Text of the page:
2.5i Touring
2.5-liter Flat 4 Gas
Continuously Variable Automatic (CVT)
All-Wheel Drive
$37,345
See All 2020 Subaru Outback Trims and Specs

Additional Packages

The Premium can have the optional blind-spot monitoring and rear cross-traffic alert system, keyless entry with push-to-start, and a hands-free liftgate added for $1,400. Adding navigation and a sunroof to the suite will cost $1,595 more. The Limited is also available with an unnamed package (all packages in the Outback lineup do without a cleverly designed call-sign) that features a sunroof, heated steering wheel, navigation, and the DriverFocus distraction mitigation system for $2,045. This is the best package, as it adds all the available safety features as well as a few convenience options for less than the top non-turbo Touring model's base price. Higher trims do not offer any packages, only individual add-ons for outdoor adventure enthusiasts, as they already feature most equipment as standard. The exception is the Onyx Edition XT, which will add a sunroof, navigation, reverse automatic braking, and $1,845 to your bill.

What Subaru Outback Model Should I Buy?

For outdoor excursions, the Onyx Edition XT is the most capable of the bunch, featuring a unique X-mode for deeper mud or snow. It also features the more powerful 260 hp and 277 lb-ft turbocharged Boxer engine, which allows you to tow up to 3,500 lbs. Its synthetic leather interior upholstery is also surprisingly comfortable, and gains the added benefit of being resistant to hosing down, should you get muddy. If you're not looking to do too much off-road stuff, the Limited is also capable, but costs less- and will get better gas mileage. You can also spec it with optional packages that add navigation, round off all the available safety tech, and include some additional convenience features, making it the best buy in the range.

2020 Subaru Outback Comparisons

2020 Subaru Outback
2020 Subaru Outback

2020 Subaru Outback vs Subaru Forester

The Forester hails from the same manufacturing company and shares much with the Outback, making it a worthwhile option to consider, particularly when one notes its lower asking price. It shares the same 182 hp non-turbocharged engine with the base Outback and offers similar cargo space (although the Outback has more volume with the seats folded flat). The same driver-assist technology and symmetrical all-wheel-drive system are also standard on the Forester. However, the Forester is not available with a turbo engine anymore, it does not offer heated rear seats except on the top trim, and it's driving position allows minimal adjustment. Fewer cup holders and an older, much smaller, 6.5-inch (eight-inch optional) infotainment display also adds up to the conclusion that the Forester is less comfortable to live with every day. In this case, the Outback is a far better car - unless you desperately desire a more SUV-like appearance from your crossover.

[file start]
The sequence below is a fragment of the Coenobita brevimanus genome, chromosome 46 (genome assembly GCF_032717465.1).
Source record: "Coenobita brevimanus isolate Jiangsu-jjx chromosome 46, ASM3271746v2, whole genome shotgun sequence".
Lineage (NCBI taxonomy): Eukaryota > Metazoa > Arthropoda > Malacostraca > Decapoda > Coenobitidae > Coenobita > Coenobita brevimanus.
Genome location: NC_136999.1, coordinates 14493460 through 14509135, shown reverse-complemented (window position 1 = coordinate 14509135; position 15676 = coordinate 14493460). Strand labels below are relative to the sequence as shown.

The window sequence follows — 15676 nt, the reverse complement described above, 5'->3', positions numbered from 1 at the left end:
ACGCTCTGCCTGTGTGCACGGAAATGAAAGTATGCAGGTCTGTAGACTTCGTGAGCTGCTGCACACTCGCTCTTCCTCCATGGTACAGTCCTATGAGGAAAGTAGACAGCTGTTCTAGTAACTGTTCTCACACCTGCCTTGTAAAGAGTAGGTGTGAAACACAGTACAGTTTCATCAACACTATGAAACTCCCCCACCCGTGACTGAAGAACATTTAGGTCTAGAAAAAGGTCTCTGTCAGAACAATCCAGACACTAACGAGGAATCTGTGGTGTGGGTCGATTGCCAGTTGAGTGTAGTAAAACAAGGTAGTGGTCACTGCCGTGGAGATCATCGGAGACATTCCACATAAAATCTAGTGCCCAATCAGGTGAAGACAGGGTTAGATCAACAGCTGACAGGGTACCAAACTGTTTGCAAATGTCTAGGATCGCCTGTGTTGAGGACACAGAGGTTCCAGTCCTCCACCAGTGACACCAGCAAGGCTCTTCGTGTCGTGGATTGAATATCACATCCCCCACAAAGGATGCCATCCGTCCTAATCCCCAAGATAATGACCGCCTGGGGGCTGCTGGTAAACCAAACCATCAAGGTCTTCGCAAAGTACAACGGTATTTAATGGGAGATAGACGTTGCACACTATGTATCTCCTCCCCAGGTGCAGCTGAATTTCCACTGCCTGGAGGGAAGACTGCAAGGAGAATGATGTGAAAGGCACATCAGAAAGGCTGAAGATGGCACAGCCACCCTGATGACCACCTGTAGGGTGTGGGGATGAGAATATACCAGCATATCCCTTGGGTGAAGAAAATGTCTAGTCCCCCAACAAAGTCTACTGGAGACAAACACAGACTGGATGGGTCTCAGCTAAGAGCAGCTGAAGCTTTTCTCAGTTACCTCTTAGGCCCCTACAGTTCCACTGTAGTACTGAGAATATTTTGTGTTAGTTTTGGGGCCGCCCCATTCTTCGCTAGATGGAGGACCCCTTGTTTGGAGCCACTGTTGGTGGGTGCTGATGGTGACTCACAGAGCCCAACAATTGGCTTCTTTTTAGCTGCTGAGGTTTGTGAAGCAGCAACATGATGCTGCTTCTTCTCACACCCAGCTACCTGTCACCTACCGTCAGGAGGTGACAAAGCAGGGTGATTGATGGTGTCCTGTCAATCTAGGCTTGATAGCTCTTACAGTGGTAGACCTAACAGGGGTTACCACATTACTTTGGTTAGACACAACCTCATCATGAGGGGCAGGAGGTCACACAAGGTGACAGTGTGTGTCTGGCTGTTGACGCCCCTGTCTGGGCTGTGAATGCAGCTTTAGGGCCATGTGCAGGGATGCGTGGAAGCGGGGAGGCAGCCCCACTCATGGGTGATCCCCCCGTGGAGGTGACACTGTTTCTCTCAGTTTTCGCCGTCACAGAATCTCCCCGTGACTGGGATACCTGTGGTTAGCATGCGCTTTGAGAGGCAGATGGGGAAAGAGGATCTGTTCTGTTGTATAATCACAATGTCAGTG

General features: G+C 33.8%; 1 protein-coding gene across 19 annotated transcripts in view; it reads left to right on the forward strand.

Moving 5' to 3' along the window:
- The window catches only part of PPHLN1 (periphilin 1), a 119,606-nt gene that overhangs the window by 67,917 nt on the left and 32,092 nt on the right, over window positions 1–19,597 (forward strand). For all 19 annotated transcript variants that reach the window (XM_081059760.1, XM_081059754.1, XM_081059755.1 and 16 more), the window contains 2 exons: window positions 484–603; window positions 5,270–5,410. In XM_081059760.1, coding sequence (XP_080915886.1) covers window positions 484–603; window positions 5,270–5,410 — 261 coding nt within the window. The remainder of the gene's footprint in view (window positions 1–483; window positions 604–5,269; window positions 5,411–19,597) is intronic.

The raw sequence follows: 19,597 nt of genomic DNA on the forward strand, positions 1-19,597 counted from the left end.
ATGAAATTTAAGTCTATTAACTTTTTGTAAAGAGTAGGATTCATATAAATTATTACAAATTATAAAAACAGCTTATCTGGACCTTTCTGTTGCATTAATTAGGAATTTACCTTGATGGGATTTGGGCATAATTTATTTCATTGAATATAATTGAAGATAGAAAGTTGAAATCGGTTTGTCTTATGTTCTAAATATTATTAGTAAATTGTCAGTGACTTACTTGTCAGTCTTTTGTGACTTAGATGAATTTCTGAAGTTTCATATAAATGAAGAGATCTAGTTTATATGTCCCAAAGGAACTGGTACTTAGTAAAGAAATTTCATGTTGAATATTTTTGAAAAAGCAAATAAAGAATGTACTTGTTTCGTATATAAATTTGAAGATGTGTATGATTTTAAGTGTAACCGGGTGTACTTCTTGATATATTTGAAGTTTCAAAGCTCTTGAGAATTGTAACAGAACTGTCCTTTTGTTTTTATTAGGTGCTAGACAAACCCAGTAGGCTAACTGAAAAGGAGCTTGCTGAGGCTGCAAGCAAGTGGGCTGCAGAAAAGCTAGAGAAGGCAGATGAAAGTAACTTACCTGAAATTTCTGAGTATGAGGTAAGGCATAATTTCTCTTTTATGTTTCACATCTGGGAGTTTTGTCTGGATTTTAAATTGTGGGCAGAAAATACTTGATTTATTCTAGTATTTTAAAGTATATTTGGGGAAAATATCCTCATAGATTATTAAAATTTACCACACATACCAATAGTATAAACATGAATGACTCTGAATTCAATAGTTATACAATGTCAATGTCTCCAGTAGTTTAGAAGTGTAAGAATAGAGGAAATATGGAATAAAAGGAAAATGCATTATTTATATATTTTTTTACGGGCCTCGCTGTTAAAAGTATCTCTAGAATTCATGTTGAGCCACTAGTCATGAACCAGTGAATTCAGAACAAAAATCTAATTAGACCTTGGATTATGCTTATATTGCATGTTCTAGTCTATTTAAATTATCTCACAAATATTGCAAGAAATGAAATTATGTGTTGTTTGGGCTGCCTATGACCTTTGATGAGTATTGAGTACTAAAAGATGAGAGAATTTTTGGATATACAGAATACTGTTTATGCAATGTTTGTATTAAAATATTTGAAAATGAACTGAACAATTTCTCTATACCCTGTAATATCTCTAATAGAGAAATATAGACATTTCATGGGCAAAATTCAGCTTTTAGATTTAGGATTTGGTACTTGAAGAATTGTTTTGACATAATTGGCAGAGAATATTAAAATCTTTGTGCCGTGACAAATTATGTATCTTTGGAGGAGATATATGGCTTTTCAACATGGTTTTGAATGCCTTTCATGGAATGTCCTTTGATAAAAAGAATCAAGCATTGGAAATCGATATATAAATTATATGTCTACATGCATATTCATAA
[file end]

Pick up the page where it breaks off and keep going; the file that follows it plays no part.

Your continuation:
See Subaru Forester Review

2020 Subaru Outback vs Honda CR-V

The newly redesigned Honda CR-V is similar to the Outback, in that its styling is mildly updated for the new model year. However, it does have a few aces up its sleeve that the Subaru can't match - standard wireless charging for one. It also offers a better-packaged interior with more storage solutions and a hybrid option. That said, the Outback's 11.6-inch infotainment system is unrivaled for sheer size, with the unit in the Honda feeling considerably behind the times nowadays. On the plus side, it's base engine is more powerful than the Scooby's, with the 1.5-liter four-cylinder producing 190 hp. The Honda makes you pay extra for four-wheel-drive, but not everyone is looking for all-weather capability, all the time. At the time of writing, pricing for the 2020 CR-V had not been released, but it will have to remain competitive to beat the likes of the Outback. If you need sheer volume, the CR-V will be a better bet, but as an all-rounder, the Subaru is still a better crossover for all purposes.

See Honda CR-V Review

Subaru Outback Popular Comparisons

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2020 Subaru Outback Video Reviews